Spring 2009 • Vol. XXXI No. 2 Fiction |

The All-Night Coffee Shop

Kersey, Colorado, was fifteen miles east of Greeley, a tiny town at the edge of the eastern plains, and in all the years Charlotte had worked for Dave Larsen she had not been there until now: his seventy-year old farmhouse with the wide overhang sheltering a narrow front porch. The grass was freshly mowed, though it had a weedy look that said it had not been mowed before that for some time. Assembled in the backyard were three of Dave's elderly relatives and Charlotte and her coworkers, who didn't know yet if they were still employed. Dave's son, Billy, had closed the restaurant temporaily, and Charlotte, who had started off as waitress but now had long been manager, had not asked him. She hardly knew him. Billy had grown up with his mother in Wyoming, and Dave had not had much contact with him. Only in recent years had the father and son begun to get acquainted. It was Billy who stood at the edge of the yard, holding the green urn from Frederick's Funeral Home. He led the g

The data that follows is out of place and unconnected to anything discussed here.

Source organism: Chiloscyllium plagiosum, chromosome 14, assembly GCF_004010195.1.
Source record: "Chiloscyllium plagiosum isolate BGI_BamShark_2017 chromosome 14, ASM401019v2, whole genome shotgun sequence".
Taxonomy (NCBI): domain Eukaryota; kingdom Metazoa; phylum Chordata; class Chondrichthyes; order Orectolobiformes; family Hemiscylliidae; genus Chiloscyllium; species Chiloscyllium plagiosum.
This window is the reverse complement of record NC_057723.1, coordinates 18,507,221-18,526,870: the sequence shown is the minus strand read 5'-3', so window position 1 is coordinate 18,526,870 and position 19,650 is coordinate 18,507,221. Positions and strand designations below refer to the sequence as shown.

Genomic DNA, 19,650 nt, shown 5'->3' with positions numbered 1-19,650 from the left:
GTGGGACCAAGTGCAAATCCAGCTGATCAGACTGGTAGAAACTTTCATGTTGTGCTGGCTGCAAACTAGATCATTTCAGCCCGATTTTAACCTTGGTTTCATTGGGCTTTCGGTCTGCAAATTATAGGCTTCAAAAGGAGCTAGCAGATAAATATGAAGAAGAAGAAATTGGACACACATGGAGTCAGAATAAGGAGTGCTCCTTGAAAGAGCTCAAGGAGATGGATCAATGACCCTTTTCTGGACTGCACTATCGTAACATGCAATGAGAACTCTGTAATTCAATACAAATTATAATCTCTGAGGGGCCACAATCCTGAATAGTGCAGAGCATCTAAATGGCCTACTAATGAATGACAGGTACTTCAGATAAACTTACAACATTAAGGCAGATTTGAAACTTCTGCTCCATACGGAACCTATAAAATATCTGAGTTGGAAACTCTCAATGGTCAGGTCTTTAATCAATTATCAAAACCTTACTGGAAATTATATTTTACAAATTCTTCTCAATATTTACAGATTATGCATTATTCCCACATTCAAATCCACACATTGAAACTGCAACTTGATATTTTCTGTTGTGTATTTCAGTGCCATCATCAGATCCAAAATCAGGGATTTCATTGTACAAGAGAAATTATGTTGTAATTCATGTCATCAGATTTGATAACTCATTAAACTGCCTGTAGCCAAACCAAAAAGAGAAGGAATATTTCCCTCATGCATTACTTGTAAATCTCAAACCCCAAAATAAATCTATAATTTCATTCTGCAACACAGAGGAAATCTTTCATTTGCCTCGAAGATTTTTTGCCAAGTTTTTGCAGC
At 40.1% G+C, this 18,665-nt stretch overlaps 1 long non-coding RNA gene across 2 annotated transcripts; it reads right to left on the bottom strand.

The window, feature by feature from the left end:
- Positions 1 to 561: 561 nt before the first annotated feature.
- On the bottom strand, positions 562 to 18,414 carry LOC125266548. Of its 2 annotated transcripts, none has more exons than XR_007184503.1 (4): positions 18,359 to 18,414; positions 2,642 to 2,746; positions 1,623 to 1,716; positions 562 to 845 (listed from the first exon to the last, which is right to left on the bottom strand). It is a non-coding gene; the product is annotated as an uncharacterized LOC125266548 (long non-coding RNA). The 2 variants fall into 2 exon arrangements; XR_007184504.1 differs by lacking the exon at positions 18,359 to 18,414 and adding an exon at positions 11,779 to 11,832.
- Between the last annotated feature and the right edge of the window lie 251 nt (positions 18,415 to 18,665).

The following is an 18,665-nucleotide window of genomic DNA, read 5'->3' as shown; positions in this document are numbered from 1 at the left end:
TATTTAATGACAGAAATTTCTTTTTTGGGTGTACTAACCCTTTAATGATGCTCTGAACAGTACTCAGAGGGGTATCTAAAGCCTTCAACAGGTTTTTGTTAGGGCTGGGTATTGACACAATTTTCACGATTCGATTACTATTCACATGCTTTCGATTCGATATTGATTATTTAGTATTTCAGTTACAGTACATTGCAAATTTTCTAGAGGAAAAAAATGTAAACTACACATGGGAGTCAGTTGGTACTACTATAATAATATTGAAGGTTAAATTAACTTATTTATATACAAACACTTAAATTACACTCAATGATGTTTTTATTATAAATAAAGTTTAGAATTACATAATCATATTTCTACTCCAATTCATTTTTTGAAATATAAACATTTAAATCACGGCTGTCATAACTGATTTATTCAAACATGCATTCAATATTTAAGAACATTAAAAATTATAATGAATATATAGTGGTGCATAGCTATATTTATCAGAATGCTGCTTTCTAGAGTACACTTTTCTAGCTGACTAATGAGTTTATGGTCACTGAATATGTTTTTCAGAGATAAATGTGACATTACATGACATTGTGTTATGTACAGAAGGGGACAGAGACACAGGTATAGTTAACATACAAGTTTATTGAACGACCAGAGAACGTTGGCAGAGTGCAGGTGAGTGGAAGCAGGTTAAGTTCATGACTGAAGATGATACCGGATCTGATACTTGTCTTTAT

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Harold Carlisle

By Judy Troy

Kersey, Colorado, was fifteen miles east of Greeley, a tiny town at the edge of the eastern plains, and in all the years Charlotte had worked for Dave Larsen she […]

Sorry

By Judy Troy

Kersey, Colorado, was fifteen miles east of Greeley, a tiny town at the edge of the eastern plains, and in all the years Charlotte had worked for Dave Larsen she […]

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